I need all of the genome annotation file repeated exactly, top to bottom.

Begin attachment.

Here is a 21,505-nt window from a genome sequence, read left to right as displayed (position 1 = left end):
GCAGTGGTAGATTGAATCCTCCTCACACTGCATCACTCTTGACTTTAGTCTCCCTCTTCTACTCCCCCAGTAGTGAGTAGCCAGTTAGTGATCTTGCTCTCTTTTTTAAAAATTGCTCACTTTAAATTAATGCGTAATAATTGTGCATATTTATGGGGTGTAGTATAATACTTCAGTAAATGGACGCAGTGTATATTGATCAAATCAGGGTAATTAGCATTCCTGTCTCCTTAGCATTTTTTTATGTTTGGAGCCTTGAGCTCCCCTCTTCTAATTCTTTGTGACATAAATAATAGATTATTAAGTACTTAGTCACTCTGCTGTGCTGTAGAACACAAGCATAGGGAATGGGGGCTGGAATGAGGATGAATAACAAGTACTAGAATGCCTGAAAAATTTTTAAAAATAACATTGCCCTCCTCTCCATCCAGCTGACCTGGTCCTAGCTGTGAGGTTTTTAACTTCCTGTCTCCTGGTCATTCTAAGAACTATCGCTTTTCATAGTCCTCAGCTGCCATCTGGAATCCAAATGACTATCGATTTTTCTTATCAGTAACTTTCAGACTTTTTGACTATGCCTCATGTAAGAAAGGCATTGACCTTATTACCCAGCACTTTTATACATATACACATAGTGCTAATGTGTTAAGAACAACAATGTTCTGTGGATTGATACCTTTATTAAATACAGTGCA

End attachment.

Here is a 21,505-nt window from a genome sequence, read left to right as displayed (position 1 = left end):
GCAGTGGTAGATTGAATCCTCCTCACACTGCATCACTCTTGACTTTAGTCTCCCTCTTCTACTCCCCCAGTAGTGAGTAGCCAGTTAGTGATCTTGCTCTCTTTTTTAAAAATTGCTCACTTTAAATTAATGCGTAATAATTGTGCATATTTATGGGGTGTAGTATAATACTTCAGTAAATGGACGCAGTGTATATTGATCAAATCAGGGTAATTAGCATTCCTGTCTCCTTAGCATTTTTTTATGTTTGGAGCCTTGAGCTCCCCTCTTCTAATTCTTTGTGACATAAATAATAGATTATTAAGTACTTAGTCACTCTGCTGTGCTGTAGAACACAAGCATAGGGAATGGGGGCTGGAATGAGGATGAATAACAAGTACTAGAATGCCTGAAAAATTTTTAAAAATAACATTGCCCTCCTCTCCATCCAGCTGACCTGGTCCTAGCTGTGAGGTTTTTAACTTCCTGTCTCCTGGTCATTCTAAGAACTATCGCTTTTCATAGTCCTCAGCTGCCATCTGGAATCCAAATGACTATCGATTTTTCTTATCAGTAACTTTCAGACTTTTTGACTATGCCTCATGTAAGAAAGGCATTGACCTTATTACCCAGCACTTTTATACATATACACATAGTGCTAATGTGTTAAGAACAACAATGTTCTGTGGATTGATACCTTTATTAAATACAGTGCA